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Nivolumab is a novel chemotherapy currently approved for the treatment of multiple metastatic malignancies. This class of therapy, known as immune checkpoint inhibitors, is notable for an autoimmune-related adverse event profile. Diarrhea and colitis are common gastrointestinal adverse events, however, upper gastrointestinal events are rarely reported. We present a case of nivolumab-associated esophagitis and gastritis that has yet to be reported in the published literature.
A new class of chemotherapy, known as checkpoint inhibitors, has been developed to enhance T-cell antitumor activity.1 Programmed death-1 (PD-1) is a receptor that is expressed on T-cells, and its activation serves as a physiological brake, or checkpoint, to autoimmunity. Fully humanized monoclonal antibodies targeting the PD-1 receptor allow for unregulated T-cell destruction of tumor cells and have had dramatic results in the treatment of a variety of metastatic malignancies.2-6 The adverse event profile of this class of therapies is related to the autoimmune nature of their mechanism of action, with rash and lower gastrointestinal (GI) side effects being the most common.7 To date, only two serious adverse events of upper GI involvement have been reported as part of ongoing clinical trials, however, no endoscopic or histopathological findings have been presented in the literature.8,9
A 93-year-old woman presented to our institution with a 2-month history of progressive dysphagia and a 1.5-month history of diarrhea. Her medical history was notable for a low-grade B-cell lymphoma and classical Hodgkin’s lymphoma with known mediastinal, splenic, and epidural soft-tissue mass involvement. She had been treated with nivolumab for approximately 6 months prior to her symptom onset. Her other medical history was notable for gastroesophageal reflux disease managed with pantoprazole (40 mg twice daily), as well as lymphocytic colitis, diagnosed 5 years prior to nivolumab initiation and managed with longstanding oral budesonide (9 mg).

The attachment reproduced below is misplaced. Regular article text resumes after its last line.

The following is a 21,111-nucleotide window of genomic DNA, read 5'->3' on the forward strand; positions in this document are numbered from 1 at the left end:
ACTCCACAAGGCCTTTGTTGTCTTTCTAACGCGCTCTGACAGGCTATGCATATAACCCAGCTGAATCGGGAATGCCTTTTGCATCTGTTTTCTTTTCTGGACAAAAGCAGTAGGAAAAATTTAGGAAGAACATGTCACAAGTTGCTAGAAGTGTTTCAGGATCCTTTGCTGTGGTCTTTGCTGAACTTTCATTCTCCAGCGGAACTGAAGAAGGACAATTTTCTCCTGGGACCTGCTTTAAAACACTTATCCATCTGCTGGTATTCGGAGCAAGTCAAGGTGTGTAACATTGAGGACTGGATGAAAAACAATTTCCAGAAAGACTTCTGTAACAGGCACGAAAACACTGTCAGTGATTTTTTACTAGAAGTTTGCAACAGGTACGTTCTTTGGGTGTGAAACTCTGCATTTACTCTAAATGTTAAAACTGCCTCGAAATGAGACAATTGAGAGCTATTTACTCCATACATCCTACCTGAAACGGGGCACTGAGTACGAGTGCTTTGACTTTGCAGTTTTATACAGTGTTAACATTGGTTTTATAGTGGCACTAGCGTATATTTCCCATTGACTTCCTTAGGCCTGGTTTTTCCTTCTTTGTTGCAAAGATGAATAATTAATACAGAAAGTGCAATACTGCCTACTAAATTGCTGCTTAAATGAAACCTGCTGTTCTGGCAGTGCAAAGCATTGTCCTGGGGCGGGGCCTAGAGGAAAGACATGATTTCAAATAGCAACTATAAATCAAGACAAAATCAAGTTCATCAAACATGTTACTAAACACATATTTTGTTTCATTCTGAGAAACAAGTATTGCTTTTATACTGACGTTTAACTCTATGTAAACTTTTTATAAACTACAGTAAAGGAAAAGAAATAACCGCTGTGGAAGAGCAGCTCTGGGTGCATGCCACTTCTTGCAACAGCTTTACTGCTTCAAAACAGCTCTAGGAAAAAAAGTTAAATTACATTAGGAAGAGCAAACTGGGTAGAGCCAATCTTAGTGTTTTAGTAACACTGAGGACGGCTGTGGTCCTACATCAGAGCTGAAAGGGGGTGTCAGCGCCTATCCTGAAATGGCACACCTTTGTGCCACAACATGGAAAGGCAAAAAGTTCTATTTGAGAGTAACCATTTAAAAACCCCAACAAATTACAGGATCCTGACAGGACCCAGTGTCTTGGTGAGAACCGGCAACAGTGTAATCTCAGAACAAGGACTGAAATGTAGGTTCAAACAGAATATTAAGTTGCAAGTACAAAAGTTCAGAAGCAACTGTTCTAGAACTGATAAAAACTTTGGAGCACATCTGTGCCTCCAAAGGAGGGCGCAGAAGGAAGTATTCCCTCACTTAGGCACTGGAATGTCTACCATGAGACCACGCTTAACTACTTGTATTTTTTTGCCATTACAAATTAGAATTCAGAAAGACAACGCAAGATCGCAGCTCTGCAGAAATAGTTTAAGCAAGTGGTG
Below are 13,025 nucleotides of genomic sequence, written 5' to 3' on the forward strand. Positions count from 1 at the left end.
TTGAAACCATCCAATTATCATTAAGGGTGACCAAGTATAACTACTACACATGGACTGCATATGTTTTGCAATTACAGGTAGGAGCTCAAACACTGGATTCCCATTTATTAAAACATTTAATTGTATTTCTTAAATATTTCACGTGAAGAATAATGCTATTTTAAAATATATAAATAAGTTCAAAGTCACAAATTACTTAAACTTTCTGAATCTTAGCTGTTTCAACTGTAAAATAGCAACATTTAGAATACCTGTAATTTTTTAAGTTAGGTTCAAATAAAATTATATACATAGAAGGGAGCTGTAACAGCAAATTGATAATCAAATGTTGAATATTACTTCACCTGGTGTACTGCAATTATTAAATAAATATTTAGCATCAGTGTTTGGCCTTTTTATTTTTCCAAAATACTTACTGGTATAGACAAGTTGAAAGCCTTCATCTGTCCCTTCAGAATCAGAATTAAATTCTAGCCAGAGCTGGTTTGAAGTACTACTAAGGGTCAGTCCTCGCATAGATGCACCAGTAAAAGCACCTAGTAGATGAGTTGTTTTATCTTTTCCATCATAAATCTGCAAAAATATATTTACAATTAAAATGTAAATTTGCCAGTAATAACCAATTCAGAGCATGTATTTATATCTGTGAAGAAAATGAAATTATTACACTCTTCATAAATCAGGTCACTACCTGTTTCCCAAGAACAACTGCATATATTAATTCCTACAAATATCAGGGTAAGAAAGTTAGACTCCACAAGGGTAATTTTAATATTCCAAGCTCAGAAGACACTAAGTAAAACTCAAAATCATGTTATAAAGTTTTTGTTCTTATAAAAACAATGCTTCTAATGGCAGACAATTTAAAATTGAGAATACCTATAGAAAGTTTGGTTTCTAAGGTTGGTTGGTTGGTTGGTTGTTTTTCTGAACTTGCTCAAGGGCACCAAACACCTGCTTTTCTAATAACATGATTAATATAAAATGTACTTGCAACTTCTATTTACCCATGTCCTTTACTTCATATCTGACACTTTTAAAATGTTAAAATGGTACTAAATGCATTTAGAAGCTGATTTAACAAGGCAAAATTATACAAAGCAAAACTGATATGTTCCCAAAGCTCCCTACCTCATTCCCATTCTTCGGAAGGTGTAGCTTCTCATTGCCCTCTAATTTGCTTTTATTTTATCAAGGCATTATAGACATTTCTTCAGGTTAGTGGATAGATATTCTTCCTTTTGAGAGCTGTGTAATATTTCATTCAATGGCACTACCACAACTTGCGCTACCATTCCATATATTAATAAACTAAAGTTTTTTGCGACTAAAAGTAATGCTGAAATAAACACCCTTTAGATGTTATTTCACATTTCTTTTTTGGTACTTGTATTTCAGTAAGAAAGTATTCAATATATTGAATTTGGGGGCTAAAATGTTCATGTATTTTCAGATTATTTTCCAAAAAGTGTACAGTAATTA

On the day of admission, a staging positron emission tomography with computed tomography (PET-CT) demonstrated limited metabolic activity at the previous sites of her known lymphoma. There was, however, significant abnormal fluorodeoxyglucose uptake in the esophagus and stomach, consistent with significantly increased metabolic activity (Figure 1). A subsequent esophagogastroduodenoscopy (EGD) revealed thick mucoid secretions, diffuse mucosal congestion with edema, erythema, and friability of the esophagus. Similarly, the stomach had thick mucosal exudates with underlying erythema (Figure 2). The duodenum was endoscopically normal. Biopsies of the squamous esophagus demonstrated marked intraepithelial lymphocytic infiltrate with scattered dyskeratotic keratinocytes (Figure 3). The gastric and duodenal biopsies also demonstrated infiltrating lymphocytes and plasma cells in the lamina propria and epithelial layers. There was no morphologic evidence of Hodgkin’s lymphoma in any of the submitted biopsies, and additional immunostains showed a predominance of CD3+ with only rare CD20+ lymphocytes, ruling out GI tract infiltration by the patient's Hodgkin’s lymphoma and low-grade B-cell lymphoma, respectively (Figure 3). There was no histological evidence of fungal elements, Helicobacter pylori infection, or cytomegalovirus (CMV) infection on biopsies. Further workup included a flexible sigmoidoscopy that was endoscopically normal with normal random biopsies and unremarkable infectious stool studies including stool culture, ova and parasite, Clostridium difficile toxin polymerase chain reaction (PCR), CMV stool PCR, and norovirus PCR.